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Risk Taking in Winner-Take-All Competition

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  • Kräkel, Matthias
  • Nieken, Petra
  • Przemeck, Judith

Abstract

We analyze a two-stage game between two heterogeneous players. At stage one, common risk is chosen by one of the players. At stage two, both players observe the given level of risk and simultaneously invest in a winner-take-all competition. The game is solved theoretically and then tested by using laboratory experiments. We find three effects that determine risk taking at stage one - an effort effect, a likelihood effect and a reversed likelihood effect. For the likelihood effect, risk taking and investments are clearly in line with theory. Pairwise comparison shows that the effort effect seems to be more relevant than the reversed likelihood effect when taking risk.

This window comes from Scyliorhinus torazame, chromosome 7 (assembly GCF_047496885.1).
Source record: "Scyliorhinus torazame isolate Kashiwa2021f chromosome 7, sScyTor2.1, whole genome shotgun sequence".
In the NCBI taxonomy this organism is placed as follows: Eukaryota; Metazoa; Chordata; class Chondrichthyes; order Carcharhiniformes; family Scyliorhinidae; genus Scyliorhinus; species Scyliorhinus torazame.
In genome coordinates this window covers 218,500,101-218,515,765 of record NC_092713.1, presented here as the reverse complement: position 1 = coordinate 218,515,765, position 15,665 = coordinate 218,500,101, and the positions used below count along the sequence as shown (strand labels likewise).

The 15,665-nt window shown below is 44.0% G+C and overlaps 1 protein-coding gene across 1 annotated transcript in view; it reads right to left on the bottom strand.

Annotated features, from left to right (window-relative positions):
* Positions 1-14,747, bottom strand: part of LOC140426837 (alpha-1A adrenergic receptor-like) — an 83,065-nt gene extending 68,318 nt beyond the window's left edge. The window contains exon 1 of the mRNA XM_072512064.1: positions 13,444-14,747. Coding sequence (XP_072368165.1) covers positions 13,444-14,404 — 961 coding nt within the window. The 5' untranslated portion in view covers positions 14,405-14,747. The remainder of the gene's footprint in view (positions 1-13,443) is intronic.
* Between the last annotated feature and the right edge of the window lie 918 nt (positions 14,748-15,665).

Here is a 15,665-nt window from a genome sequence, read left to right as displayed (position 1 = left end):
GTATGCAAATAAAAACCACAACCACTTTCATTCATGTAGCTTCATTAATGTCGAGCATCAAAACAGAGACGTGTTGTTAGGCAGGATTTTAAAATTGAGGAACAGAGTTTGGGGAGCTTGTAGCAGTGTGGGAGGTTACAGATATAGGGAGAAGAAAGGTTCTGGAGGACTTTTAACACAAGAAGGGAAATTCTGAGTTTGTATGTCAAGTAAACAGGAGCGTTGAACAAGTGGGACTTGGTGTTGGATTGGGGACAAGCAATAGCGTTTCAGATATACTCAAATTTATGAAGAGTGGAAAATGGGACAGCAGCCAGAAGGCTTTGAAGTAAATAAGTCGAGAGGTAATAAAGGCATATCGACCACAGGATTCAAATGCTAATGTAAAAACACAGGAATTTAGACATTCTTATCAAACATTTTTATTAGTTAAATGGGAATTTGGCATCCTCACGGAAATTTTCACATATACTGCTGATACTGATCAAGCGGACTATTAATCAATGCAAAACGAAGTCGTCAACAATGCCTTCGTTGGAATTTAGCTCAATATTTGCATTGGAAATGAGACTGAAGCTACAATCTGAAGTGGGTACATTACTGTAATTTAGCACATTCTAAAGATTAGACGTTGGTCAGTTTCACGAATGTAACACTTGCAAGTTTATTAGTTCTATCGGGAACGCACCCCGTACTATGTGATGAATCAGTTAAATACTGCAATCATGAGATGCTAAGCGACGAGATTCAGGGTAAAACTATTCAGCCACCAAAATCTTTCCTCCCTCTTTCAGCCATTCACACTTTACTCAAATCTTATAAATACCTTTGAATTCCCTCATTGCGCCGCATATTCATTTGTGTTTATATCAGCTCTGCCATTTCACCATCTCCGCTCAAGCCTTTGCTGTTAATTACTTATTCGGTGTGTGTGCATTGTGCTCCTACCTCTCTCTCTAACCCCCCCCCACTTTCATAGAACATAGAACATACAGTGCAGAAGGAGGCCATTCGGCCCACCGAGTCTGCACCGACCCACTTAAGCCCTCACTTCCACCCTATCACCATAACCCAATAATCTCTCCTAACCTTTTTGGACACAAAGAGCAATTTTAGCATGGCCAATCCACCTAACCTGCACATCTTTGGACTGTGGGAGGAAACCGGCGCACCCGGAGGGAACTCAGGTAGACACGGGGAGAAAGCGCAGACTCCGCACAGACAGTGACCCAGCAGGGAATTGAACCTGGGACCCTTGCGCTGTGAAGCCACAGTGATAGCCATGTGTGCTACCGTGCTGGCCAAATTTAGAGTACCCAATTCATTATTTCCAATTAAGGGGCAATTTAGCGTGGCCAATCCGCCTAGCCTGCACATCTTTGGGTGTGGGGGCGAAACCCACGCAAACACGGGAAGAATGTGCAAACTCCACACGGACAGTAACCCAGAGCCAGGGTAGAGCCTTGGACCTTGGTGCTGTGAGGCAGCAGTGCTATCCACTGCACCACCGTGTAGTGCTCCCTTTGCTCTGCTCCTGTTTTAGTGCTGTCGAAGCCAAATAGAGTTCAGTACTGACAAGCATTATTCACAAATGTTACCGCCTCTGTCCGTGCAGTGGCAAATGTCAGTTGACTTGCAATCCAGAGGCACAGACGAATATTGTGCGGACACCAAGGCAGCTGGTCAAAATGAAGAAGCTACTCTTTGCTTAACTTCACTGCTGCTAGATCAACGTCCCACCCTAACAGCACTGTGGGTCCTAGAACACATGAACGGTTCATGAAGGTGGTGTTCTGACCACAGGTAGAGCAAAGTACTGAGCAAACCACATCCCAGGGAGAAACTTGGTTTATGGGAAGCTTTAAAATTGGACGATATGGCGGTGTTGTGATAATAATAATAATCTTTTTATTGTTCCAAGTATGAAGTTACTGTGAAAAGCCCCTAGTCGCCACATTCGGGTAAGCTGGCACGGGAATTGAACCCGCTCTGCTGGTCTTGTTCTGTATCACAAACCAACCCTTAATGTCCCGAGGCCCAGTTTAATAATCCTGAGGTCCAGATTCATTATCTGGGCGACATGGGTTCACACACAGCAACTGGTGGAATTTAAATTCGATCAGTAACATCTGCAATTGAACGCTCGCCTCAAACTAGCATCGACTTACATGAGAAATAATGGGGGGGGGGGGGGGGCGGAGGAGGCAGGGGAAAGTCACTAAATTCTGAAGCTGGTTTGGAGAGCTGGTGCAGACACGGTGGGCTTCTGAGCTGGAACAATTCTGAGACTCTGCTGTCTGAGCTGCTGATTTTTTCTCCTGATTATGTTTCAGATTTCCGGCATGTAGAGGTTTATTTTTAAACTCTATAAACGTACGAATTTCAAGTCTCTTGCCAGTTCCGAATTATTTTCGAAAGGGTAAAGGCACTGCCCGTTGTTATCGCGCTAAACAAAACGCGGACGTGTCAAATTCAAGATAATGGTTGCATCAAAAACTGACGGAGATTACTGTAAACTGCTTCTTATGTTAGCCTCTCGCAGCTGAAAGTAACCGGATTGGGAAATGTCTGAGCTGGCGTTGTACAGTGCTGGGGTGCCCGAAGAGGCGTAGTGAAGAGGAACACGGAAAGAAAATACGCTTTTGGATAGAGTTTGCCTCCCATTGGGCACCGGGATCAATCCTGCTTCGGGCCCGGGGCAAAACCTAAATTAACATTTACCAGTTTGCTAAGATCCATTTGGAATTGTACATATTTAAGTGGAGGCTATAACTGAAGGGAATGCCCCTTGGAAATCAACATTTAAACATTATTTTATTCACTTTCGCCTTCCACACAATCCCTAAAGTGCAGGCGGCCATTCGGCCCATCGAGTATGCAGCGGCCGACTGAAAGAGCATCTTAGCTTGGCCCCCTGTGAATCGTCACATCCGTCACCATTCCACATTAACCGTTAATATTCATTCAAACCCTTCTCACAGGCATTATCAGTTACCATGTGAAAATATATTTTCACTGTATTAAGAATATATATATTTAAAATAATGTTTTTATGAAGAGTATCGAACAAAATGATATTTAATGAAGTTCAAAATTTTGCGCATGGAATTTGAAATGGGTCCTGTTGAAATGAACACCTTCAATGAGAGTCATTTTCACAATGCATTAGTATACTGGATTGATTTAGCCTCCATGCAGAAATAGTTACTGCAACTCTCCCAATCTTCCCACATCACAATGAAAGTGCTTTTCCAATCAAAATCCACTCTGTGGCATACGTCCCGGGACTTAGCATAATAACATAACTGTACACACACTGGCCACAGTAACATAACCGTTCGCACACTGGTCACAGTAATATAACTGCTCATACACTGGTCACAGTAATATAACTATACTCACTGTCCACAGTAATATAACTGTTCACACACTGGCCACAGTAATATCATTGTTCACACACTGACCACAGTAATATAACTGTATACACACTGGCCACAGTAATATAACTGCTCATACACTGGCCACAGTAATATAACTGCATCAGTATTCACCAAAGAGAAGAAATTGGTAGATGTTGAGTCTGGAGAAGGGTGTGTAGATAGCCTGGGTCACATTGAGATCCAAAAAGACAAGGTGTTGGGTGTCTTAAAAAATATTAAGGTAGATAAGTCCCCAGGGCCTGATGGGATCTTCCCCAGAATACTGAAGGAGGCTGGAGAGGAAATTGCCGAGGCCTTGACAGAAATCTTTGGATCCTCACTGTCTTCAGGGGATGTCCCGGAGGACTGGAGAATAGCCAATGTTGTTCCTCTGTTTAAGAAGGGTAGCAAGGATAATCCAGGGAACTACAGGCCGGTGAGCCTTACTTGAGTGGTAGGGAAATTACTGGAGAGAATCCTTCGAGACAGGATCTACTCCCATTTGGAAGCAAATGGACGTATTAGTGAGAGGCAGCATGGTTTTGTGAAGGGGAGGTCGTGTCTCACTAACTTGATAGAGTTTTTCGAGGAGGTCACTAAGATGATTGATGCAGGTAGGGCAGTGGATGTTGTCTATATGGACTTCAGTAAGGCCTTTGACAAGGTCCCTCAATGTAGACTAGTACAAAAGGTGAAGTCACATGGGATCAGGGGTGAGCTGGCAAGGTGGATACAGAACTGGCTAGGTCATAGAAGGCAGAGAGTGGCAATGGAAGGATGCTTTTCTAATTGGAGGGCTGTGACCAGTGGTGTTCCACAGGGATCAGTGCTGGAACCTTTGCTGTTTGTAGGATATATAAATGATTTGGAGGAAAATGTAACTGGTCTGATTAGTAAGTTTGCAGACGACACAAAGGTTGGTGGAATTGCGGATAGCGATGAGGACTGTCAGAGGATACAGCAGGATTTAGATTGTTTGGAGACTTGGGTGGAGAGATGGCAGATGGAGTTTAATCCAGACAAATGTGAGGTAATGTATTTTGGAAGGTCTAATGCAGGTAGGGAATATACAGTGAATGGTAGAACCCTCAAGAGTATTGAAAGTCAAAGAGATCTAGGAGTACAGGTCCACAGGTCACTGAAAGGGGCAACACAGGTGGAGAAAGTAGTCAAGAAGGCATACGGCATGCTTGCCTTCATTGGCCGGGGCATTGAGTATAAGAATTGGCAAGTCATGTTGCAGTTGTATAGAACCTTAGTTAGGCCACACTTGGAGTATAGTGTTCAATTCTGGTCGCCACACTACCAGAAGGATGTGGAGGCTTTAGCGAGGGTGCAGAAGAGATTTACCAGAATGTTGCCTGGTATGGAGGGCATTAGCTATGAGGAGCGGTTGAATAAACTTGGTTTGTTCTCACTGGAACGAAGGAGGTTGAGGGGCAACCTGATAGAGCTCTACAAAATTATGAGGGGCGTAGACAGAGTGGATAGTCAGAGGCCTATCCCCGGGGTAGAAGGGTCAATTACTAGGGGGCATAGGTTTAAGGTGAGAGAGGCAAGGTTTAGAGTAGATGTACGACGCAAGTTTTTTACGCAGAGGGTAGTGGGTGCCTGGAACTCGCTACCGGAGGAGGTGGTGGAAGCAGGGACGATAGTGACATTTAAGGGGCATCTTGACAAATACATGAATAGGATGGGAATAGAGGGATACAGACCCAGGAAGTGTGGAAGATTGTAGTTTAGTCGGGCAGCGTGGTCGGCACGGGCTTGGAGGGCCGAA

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Bibliographic Info

Paper provided by Free University of Berlin, Humboldt University of Berlin, University of Bonn, University of Mannheim, University of Munich in its series Discussion Paper Series of SFB/TR 15 Governance and the Efficiency of Economic Systems with number 233.

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Date of creation: Mar 2008
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Handle: RePEc:trf:wpaper:233

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Keywords: Tournaments; Competition; Risk-Taking; Experiment;

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References

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Cited by:
  1. Charness, Gary & Kuhn, Peter J., 2010. "Lab Labor: What Can Labor Economists Learn from the Lab?," IZA Discussion Papers 4941, Institute for the Study of Labor (IZA).
  2. Ottone, Stefania & Ponzano, Ferruccio, 2010. "Competition and cooperation in markets. The experimental case of a winner-take-all setting," Journal of Behavioral and Experimental Economics (formerly The Journal of Socio-Economics), Elsevier, vol. 39(2), pages 163-170, April.

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